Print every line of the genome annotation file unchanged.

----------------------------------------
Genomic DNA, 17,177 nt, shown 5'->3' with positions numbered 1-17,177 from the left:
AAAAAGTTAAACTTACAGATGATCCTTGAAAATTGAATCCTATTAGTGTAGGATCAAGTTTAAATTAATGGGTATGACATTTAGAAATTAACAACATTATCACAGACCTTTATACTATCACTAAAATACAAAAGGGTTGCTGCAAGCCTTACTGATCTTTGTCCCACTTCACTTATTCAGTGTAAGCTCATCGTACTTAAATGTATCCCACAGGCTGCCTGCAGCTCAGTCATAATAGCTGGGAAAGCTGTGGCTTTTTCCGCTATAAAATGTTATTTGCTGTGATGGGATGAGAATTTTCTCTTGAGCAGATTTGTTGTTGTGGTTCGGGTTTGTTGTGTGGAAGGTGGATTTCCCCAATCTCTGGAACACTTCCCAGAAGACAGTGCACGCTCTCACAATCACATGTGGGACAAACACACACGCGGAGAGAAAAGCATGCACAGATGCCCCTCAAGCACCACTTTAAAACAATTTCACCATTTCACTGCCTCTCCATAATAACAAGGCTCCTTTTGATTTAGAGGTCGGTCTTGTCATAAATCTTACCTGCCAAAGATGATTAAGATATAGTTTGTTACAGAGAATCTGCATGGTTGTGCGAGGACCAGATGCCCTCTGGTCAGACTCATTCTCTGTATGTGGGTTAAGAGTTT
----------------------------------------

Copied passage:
Genomic DNA, 17,177 nt, shown 5'->3' with positions numbered 1-17,177 from the left:
AAAAAGTTAAACTTACAGATGATCCTTGAAAATTGAATCCTATTAGTGTAGGATCAAGTTTAAATTAATGGGTATGACATTTAGAAATTAACAACATTATCACAGACCTTTATACTATCACTAAAATACAAAAGGGTTGCTGCAAGCCTTACTGATCTTTGTCCCACTTCACTTATTCAGTGTAAGCTCATCGTACTTAAATGTATCCCACAGGCTGCCTGCAGCTCAGTCATAATAGCTGGGAAAGCTGTGGCTTTTTCCGCTATAAAATGTTATTTGCTGTGATGGGATGAGAATTTTCTCTTGAGCAGATTTGTTGTTGTGGTTCGGGTTTGTTGTGTGGAAGGTGGATTTCCCCAATCTCTGGAACACTTCCCAGAAGACAGTGCACGCTCTCACAATCACATGTGGGACAAACACACACGCGGAGAGAAAAGCATGCACAGATGCCCCTCAAGCACCACTTTAAAACAATTTCACCATTTCACTGCCTCTCCATAATAACAAGGCTCCTTTTGATTTAGAGGTCGGTCTTGTCATAAATCTTACCTGCCAAAGATGATTAAGATATAGTTTGTTACAGAGAATCTGCATGGTTGTGCGAGGACCAGATGCCCTCTGGTCAGACTCATTCTCTGTATGTGGGTTAAGAGTTT